It pays to know what your back injury claim is really worth. See how to estimate back injury compensation after a motor vehicle accident.
Most back injury claims can be settled for the total of your economic damages, like medical bills and lost wages, and an additional amount for your non-economic damages, like pain and suffering.
Insurance adjusters have dozens of car accident claims sitting on their desks on any given day, and know just how to pick them apart.
We’ll take a look at the average settlement you can expect in different scenarios, and the evidence you need to boost your compensation.
How to Calculate Fair Back Injury Compensation
Whether or not you decide to handle your own injury claim, take the time to estimate how much your car accident claim might be worth.
Mild to Moderate Back Injuries
After you’ve fully recovered from mild to moderate injuries, gather the following proof of your losses:
- Medical Expenses: Collect all your medical bills and records. Use the full amount charged by each provider in your calculations, before any offsets for deductibles, co-pays, or health insurance coverage.
- Other Costs: Gather receipts for related expenses, such as medications, medical supplies, and replacement services like snow shoveling or lawn care. You’re also entitled to claim carfare or mileage to and from medical appointments.
- Lost Income: Get a statement of lost income from your employer, even if you use sick days after the crash. Self-employed workers can use a profit and loss statement and other documentation of lost income.
Add up all your economic damages, meaning your bills, receipts, and lost income. Then add one or two times that amount to account for your non-economic damages, commonly known as pain and suffering.
The total of your economic and non-economic damages is a reasonable estimate of the amount you can expect to settle your back injury claim.
Most adjusters are willing to pay for appropriate medical treatment, a few days off work, and a reasonable amount for your pain and suffering.
Example: Insurance Settlement for Mild Back Injury
Monica was on a two-lane road headed to work. She came to a full stop in her SUV when a school bus in the oncoming lane put on its flashers and stopped to pick up some waiting children. Monica stopped for the school bus and suddenly felt the impact of a rear-end collision.
Shannon had been texting her boyfriend as she drove her small car to school and didn’t realize the vehicle in front of her had stopped.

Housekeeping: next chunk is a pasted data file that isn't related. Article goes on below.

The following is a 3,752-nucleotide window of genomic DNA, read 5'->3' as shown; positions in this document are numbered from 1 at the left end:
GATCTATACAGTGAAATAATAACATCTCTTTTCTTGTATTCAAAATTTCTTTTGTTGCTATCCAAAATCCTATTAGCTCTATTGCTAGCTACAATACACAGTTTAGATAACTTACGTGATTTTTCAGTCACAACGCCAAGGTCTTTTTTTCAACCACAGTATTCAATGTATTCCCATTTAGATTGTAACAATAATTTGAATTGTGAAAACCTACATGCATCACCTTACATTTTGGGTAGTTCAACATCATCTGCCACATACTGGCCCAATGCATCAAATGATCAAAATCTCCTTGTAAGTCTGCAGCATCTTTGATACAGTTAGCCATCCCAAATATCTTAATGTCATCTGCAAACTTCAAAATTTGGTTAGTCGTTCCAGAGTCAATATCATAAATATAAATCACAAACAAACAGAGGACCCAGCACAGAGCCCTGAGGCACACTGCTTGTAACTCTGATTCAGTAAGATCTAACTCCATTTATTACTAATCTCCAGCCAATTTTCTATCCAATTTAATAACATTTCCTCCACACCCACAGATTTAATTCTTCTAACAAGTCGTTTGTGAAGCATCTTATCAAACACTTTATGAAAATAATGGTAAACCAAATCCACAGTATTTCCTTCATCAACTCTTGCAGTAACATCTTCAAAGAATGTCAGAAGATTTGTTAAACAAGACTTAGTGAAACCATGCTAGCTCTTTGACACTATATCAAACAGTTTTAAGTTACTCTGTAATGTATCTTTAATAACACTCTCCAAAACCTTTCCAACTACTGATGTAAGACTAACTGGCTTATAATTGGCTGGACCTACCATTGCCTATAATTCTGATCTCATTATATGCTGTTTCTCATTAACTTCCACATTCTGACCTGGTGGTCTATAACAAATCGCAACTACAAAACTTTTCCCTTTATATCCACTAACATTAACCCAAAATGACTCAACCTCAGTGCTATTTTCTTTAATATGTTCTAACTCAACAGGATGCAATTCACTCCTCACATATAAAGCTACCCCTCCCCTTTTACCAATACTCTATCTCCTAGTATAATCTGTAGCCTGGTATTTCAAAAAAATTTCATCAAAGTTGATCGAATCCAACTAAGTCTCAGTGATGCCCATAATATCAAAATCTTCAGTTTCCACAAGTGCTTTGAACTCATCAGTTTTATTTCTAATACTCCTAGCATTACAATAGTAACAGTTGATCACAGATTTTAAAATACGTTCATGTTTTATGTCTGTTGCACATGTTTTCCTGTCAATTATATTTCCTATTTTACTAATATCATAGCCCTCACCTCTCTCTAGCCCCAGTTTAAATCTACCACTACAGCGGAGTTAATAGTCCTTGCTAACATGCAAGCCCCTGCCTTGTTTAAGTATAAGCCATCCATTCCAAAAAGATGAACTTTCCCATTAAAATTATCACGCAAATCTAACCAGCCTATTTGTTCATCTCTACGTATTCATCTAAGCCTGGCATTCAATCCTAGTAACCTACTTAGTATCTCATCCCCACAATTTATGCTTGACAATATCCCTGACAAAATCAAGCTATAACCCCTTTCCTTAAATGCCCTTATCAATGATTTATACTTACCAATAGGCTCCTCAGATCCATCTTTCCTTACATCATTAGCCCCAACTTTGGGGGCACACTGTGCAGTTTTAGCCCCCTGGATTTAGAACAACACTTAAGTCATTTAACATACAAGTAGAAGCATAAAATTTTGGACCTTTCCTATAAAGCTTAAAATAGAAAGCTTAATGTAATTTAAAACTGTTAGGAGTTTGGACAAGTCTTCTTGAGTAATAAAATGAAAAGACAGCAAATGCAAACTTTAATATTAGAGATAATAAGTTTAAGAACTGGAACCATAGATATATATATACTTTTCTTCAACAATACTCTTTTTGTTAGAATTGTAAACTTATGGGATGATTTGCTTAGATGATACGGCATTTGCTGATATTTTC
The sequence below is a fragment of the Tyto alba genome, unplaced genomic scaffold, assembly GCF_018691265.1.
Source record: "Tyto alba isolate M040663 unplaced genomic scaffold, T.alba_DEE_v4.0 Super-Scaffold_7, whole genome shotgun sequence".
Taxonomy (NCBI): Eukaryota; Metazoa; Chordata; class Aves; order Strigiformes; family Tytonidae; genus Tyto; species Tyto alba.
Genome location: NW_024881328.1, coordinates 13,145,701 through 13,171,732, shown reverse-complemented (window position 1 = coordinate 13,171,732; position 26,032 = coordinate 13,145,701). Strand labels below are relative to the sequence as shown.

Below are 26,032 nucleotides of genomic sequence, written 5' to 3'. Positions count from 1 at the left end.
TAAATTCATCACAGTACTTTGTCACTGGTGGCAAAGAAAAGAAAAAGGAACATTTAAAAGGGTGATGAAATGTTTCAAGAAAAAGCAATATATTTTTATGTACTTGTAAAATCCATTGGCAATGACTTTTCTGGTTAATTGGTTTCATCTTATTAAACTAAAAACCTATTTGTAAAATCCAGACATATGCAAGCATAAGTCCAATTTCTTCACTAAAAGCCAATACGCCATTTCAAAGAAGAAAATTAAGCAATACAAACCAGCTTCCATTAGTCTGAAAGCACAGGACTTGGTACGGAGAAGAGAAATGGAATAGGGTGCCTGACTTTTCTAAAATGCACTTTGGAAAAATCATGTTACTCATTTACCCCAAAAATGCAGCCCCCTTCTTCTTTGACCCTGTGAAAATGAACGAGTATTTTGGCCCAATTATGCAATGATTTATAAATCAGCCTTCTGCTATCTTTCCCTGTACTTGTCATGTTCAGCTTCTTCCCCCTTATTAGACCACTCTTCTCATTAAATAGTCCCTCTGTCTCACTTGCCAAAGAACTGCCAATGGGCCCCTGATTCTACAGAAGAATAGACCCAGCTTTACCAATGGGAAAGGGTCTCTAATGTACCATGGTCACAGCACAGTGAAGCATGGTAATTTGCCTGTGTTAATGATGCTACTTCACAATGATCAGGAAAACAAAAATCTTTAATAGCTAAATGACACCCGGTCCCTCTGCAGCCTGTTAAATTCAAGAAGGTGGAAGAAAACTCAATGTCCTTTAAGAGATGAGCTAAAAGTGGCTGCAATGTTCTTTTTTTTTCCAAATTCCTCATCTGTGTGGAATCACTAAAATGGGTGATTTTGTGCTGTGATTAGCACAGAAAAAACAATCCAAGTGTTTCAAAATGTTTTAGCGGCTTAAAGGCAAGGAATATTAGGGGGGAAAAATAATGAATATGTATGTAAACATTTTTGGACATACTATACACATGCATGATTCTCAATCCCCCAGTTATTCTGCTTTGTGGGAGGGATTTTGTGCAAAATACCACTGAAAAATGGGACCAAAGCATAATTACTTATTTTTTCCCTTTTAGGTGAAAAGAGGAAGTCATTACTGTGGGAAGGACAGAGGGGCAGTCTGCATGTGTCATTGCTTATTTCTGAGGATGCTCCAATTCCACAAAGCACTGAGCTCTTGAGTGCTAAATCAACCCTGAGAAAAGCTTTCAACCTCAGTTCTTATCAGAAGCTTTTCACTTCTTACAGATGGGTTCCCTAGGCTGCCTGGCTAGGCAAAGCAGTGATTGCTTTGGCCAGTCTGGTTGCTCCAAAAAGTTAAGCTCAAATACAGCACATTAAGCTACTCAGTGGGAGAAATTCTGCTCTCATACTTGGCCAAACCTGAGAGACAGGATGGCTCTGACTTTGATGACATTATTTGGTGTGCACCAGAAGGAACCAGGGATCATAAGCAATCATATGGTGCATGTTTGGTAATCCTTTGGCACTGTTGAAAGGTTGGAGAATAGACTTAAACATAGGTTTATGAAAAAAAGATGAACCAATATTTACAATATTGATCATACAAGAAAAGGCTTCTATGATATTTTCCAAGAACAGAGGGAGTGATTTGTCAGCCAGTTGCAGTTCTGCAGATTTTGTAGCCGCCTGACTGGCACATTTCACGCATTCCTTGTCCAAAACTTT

Shannon admitted to police that she was texting when she ran into the back of Monica’s car. Shannon was cited for texting while driving, failing to yield keep a proper lookout, and failing to maintain a proper distance.
Monica called into work to let them know she’d been in an accident. A coworker came and took Monica to the nearby Urgent Care Center. Monica was treated for a whiplash injury to her cervical spine and upper back. Within three weeks she fully recovered from her sore ligaments, sprains, and soft-tissue injuries.
Monica missed four days of work at $672, and incurred $500 in medical bills, so her economic damages were $672+ $500 = $1,172.
She added two times that amount to account for her pain and suffering: $1,172 x 2 = $2,344
Combining her economic and non-economic damages ($1,172+ $2,344), Carol’s claim value estimate came to $3,516.
Monica sent her compensation demand for $3,600 to Shannon’s insurance company.
Because Monica’s demand was reasonable and well supported, it only took a few rounds of claim negotiations to reach a compromised settlement.
Monica settled her injury claim for $3,100.
Settling a Severe or Complicated Injury Claim
Serious back injuries from a car accident, like ruptured disks and spinal cord injuries, can be expensive and disabling. Severe back injuries are high-dollar claims that should include compensation for future suffering and long-term medical expenses.
Depending on the level of injury, lifetime medical costs for spinal cord injuries easily run into millions of dollars. That’s just for medical treatment and care, and doesn’t include the injured victim’s loss of earning capacity or future pain and suffering.
Serious back injury cases must be handled by an experienced personal injury lawyer. There’s too much at stake to risk handling a case like this yourself.
Case Example: $71 Million Awarded to Car Accident Spinal Injury Victim
Morgan Wang was in the passenger seat, headed back to school at Cornell University, when driver Neil Sexton fell asleep at the wheel. Sexton’s vehicle collided head-on with a minivan, killing a passenger in the other vehicle and inflicting Wang with lumbar spinal cord injuries that left her with no feeling in her lower legs and other complications.
Wang was unable to finish college, and while she has learned to walk with leg braces, her doctors warn she will eventually be permanently wheelchair-bound.
After a three-week trial, the Manhattan jury awarded the injured young woman $5 million for past pain and suffering, $6 million for future pain and suffering, and $60 million for future medical expenses.
Tactics Adjusters Use to Limit Compensation
Insurance companies are notorious for offering lower settlements to car accident victims who aren’t represented by an attorney. They know you probably won’t have the legal savvy or the energy to fight after they give their “final” offer.
Common insurance adjuster tactics include:
- Blaming the victim for contributing to their injuries
- Asserting spine injuries are degenerative or from a prior injury
- Saying the collision was low-impact or too minor to cause injuries
- Disputing the medical necessity for treatment or time off work
Adjusters are trained to find reasons to deny or reduce injury claim payouts. They are skilled at getting you to say things that can be used against you. Be very careful about giving a recorded statement over the phone or in person. Never give a statement if you are medicated, angry, or uncomfortable answering questions.